Here are the numbers: If you bought a new motorhome with a sales price of $80,000, at the end of five years you would have: paid $20,000 down; made 60 payments, totaling about $33,000 ($21,000 in interest); and still owe close to $50,000 on the loan. If you bought used, at the end of five years you would have: paid $15,000 down; made 60 payments, totaling $18,248 in payments ($3,000 in interest); and owe nothing. You’d own the motorhome outright.
As you can see from the above calculations, buying used can save you a tremendous amount of money. If you are savvy buyer, you can do even better than our calculations above. —From Buying a Used Motorhome – How to get the most for your money and not get burned. Available on Amazon.
Read editor Chuck Woodbury’s informative article What does financing an RV for 20 years really mean?
We welcome your Quick Tips. Submit them here. Thanks!
Today’s RV review…
In today’s column, industry insider Tony Barthel reviews the Homegrown Trailers Timberline Travel Trailer. As he reports, this is a unique, beautifully made travel trailer perfect for weekend getaways. Learn more.
Did you read Tony’s review yesterday of the 2021 Grand Design Imagine 17MKE Travel Trailer? If you missed it, you can read it here.
For previous RV reviews, click here.
“If you could tell someone new to RVing just one thing, what would it be?”
From the editors: We asked our readers this question recently. Here is one response:
“If you think RVing is a cheaper alternative to hotels when traveling to see our gorgeous country – It’s not! As a solo traveler with a trailer, there is a lot of additional work to keeping your RV/trailer in good working condition, and physical labor/work associated with camping. So if you’re not up to physical work and want to save money and time, then just book a nice hotel as you tour in your car for your adventures around this beautiful country. A car can get into places you can’t go with a big rig. Do your homework before buying.” —Sue W.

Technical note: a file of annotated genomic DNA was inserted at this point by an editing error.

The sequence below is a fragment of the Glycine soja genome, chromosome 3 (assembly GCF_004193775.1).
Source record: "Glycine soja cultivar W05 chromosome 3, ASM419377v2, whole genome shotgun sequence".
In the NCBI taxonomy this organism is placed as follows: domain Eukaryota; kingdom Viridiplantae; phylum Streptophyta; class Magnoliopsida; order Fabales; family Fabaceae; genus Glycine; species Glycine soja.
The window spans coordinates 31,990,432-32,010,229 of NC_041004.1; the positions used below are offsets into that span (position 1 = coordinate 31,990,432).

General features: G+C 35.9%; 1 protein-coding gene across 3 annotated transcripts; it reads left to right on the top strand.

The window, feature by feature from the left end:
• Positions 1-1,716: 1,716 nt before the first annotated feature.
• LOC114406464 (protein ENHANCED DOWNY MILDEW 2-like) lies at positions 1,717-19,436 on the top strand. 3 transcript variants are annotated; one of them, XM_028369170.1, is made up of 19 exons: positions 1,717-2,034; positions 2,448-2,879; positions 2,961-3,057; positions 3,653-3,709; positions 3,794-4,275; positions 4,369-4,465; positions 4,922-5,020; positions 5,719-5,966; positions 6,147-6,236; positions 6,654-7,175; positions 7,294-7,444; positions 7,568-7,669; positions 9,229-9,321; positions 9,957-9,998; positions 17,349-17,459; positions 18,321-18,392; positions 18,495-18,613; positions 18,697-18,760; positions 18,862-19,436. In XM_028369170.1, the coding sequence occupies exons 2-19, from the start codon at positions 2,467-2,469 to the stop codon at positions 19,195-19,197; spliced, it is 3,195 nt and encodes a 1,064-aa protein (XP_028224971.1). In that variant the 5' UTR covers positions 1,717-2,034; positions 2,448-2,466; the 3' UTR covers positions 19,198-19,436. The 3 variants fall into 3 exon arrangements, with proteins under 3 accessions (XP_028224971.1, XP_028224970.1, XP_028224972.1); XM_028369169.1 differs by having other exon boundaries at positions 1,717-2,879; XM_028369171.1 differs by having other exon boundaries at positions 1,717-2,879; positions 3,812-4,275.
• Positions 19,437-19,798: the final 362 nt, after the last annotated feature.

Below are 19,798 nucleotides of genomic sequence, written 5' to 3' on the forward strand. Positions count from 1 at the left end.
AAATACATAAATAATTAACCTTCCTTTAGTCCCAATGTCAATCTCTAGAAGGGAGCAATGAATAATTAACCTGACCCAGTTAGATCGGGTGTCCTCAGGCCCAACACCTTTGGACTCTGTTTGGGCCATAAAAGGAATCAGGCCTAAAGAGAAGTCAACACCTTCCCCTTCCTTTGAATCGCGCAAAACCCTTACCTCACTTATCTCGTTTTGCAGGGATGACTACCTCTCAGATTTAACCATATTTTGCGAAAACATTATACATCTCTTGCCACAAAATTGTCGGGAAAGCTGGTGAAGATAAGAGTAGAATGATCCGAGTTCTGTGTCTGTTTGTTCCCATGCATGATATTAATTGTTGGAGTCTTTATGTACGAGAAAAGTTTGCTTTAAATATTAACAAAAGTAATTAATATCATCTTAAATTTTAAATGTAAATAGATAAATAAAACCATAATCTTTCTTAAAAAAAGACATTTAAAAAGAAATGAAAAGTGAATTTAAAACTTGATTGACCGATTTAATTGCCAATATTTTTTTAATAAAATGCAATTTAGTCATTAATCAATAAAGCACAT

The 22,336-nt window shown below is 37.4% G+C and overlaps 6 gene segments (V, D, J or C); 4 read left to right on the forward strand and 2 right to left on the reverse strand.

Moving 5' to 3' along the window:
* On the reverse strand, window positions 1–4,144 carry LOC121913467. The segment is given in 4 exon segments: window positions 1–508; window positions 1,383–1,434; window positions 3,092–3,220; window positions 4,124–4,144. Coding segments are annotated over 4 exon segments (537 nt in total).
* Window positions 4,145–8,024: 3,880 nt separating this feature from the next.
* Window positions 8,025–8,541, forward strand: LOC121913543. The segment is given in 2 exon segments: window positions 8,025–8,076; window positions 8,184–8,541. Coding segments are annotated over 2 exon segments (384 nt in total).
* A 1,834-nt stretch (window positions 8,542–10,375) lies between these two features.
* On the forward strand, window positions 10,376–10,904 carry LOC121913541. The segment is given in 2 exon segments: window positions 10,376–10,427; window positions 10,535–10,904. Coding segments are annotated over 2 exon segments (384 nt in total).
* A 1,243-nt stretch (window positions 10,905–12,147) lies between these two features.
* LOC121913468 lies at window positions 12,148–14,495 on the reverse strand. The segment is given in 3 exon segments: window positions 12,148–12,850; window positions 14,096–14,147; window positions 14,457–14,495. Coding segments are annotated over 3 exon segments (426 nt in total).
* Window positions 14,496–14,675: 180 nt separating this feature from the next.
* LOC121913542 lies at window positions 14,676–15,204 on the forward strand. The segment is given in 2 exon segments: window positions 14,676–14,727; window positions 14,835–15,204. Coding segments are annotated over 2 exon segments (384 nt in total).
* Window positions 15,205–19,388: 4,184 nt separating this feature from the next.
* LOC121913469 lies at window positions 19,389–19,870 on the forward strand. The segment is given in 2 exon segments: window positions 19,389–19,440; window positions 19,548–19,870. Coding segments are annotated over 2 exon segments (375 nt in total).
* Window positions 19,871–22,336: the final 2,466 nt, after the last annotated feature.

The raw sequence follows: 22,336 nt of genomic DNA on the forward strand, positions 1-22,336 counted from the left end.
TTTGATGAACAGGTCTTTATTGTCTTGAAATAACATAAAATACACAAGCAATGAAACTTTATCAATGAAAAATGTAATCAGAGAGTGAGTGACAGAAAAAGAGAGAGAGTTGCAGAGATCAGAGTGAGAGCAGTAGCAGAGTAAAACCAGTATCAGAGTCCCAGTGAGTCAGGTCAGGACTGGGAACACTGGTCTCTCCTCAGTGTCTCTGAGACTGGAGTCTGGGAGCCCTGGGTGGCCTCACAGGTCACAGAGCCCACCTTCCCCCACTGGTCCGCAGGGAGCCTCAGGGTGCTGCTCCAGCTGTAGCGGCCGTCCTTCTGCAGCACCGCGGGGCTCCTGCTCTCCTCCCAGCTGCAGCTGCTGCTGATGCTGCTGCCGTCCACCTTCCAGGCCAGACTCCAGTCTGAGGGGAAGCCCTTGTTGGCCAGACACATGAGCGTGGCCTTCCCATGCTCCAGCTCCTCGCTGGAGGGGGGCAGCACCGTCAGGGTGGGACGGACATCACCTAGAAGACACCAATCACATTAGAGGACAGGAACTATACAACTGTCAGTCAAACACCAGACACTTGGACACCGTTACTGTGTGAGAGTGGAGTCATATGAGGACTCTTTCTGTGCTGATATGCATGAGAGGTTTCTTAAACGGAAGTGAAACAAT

3-in-1 NOAA radio, flashlight and charger a must-have for RVers
This emergency hand-crank radio is a necessity for RVers. Keep it somewhere safe, you never know when it will come in handy. The 3-in-1 radio is also a bright LED flashlight and a smartphone charger. The radio can be charged via solar charging, hand cranking or a USB plug. You’ll want to buy one here.
Random RV Thought
There is no such thing as the perfect RV. There is always something you wish was a little different. Maybe it’s a bigger bathroom, or a softer chair, or more cupboards. Maybe you’d prefer a different color on the exterior or of the carpet. Maybe it’s a motorhome that needs a bigger engine. Maybe the bed is positioned so it’s hard to make. About the best you can hope for in an RV is about 90 percent of what you would consider the perfect rig. If you do better than that, you are very fortunate.
• If you buy a defective RV and are unable to get it fixed or its warranty honored, here is where to turn for help.
• If you need an RV Lemon Law Lawyer, Ron Burdge is your man.
Read previous issues of Beginner’s Guide to RVing newsletters here.
RV Travel staff
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Publisher: Chuck Woodbury. Editors: Emily Woodbury, Diane McGovern.
Everything in this newsletter is true to the best of our knowledge. But we occasionally get something wrong. We’re just human! So don’t go spending $10,000 on something we said was good simply because we said so, or fixing something according to what we suggested (check with your own technician first). Maybe we made a mistake. Tips and/or comments in this newsletter are those of the authors and may not reflect the views of RVtravel.com or this newsletter.